Top 6 women who deserve Emmy nominations: Justina Machado, Jenifer Lewis, Marin Hinkle …

Emmy voting for the 2018 nominations ended on Monday, June 25, with the official noms set to be announced in just a few weeks on July 12. I’m a sucker for underdogs, so while I love many of of the actors who are widely expected to be nominated, there are a number of candidates I’m still rooting for even though they have distant 100/1 odds based on the combined predictions of thousands of Gold Derby users.

But 100/1 odds don’t always turn out to be so bad. Last year there were nine actors who made the cut across more than a dozen categories despite having those odds in our predictionsJane Fonda (Best Comedy Actress, “Grace and Frankie”), Zach Galifianakis (Best Comedy Actor, “Baskets”), Kathryn Hahn (Best Comedy Supporting Actress, “Transparent”), Wanda Sykes (Best Comedy Guest Actress, “Black-ish”), Samira Wiley (Best Drama Supporting Actress, “The Handmaid’s Tale”), Mandy Patinkin (Best Drama Supporting Actor, “Homeland”), Shannon Purser (Best Drama Guest Actress, “Stranger Things”) and Michael Kenneth Williams and Bill Camp (Best Movie/Mini Supporting Actor, “The Night Of”).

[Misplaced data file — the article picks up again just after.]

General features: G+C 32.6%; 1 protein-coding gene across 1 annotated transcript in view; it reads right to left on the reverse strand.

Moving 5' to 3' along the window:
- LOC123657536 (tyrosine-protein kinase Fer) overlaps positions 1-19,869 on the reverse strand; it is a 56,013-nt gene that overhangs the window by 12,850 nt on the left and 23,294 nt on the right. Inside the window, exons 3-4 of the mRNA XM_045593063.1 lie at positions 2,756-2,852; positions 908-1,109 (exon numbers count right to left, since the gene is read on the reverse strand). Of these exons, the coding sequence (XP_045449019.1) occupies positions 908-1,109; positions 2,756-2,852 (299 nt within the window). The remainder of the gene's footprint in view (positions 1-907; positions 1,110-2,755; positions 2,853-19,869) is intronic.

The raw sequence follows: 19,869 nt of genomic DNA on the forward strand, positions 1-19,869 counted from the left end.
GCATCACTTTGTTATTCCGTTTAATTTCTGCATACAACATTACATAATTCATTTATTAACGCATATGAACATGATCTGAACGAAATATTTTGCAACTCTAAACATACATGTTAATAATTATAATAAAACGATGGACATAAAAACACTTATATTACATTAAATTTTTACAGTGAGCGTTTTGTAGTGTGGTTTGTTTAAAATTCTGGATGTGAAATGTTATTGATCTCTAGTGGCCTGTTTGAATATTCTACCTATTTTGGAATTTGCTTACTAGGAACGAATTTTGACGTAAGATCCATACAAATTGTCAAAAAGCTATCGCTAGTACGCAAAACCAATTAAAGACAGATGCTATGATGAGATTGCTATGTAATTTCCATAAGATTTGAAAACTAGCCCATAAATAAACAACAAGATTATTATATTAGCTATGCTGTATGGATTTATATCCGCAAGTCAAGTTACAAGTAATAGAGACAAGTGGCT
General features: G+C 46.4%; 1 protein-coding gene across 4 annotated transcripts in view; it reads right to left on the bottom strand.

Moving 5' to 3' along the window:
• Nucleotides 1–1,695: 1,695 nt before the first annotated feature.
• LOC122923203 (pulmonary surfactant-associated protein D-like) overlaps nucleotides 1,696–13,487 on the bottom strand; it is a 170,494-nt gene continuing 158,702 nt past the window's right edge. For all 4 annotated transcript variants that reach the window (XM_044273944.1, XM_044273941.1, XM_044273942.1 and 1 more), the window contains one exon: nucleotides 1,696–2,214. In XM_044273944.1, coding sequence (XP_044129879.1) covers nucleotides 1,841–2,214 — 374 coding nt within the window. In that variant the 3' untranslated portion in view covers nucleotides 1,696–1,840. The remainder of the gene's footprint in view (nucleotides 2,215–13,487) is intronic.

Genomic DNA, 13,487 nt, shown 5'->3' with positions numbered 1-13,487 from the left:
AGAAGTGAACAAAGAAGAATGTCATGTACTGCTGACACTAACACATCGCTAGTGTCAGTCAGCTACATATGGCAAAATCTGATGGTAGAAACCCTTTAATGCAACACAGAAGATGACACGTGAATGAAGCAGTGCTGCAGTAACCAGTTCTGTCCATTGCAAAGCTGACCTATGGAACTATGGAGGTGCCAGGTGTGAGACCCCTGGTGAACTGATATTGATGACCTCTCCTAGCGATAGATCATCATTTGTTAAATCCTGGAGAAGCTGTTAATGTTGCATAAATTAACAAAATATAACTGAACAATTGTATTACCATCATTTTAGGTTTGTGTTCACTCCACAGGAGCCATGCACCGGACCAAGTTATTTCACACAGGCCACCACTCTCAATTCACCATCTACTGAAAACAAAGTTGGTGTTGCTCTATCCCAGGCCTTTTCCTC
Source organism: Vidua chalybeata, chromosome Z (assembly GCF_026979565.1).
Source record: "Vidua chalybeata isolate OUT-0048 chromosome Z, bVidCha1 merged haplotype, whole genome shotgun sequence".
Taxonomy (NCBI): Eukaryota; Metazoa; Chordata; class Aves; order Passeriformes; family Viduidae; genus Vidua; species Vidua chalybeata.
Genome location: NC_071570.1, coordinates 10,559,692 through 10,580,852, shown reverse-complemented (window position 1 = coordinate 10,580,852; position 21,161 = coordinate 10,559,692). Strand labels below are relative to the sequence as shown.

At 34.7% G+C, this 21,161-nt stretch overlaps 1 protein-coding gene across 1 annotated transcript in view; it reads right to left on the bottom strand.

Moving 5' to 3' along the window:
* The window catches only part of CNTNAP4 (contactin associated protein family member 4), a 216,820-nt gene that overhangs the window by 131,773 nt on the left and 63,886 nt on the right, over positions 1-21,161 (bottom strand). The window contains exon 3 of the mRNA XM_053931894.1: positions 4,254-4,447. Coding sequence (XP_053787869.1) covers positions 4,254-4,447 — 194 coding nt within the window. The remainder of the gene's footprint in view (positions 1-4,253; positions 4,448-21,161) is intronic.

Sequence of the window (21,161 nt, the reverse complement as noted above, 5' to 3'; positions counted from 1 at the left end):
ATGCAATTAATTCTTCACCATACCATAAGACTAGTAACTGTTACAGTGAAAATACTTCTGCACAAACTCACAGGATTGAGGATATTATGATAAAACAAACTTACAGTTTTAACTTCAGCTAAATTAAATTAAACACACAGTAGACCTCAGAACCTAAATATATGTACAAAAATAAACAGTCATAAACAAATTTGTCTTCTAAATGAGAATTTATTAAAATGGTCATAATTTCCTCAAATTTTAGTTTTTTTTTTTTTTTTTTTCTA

So I hope Emmy voters found it in their hearts to include the following six actresses when filling out their ballots earlier this month.

Jodi Balfour (“The Crown”) — Best Drama Guest Actress

Even on a show full of so many other iconic historical figures, Balfour had her work cut out for her playing American first lady Jackie Kennedy in an episode of “The Crown” in season two. In just one hour she had to inhabit a character who has been played by many actresses over the years, including Natalie Portman in an Oscar nominated performance just a year earlier. But in a relatively short time Balfour is able to demonstrate the fragility, anxiety and loneliness of a woman thrust onto the world stage. She even manages to steal scenes from Emmy nominees Claire Foy (as Queen Elizabeth II) and Michael C. Hall (as President John F. Kennedy).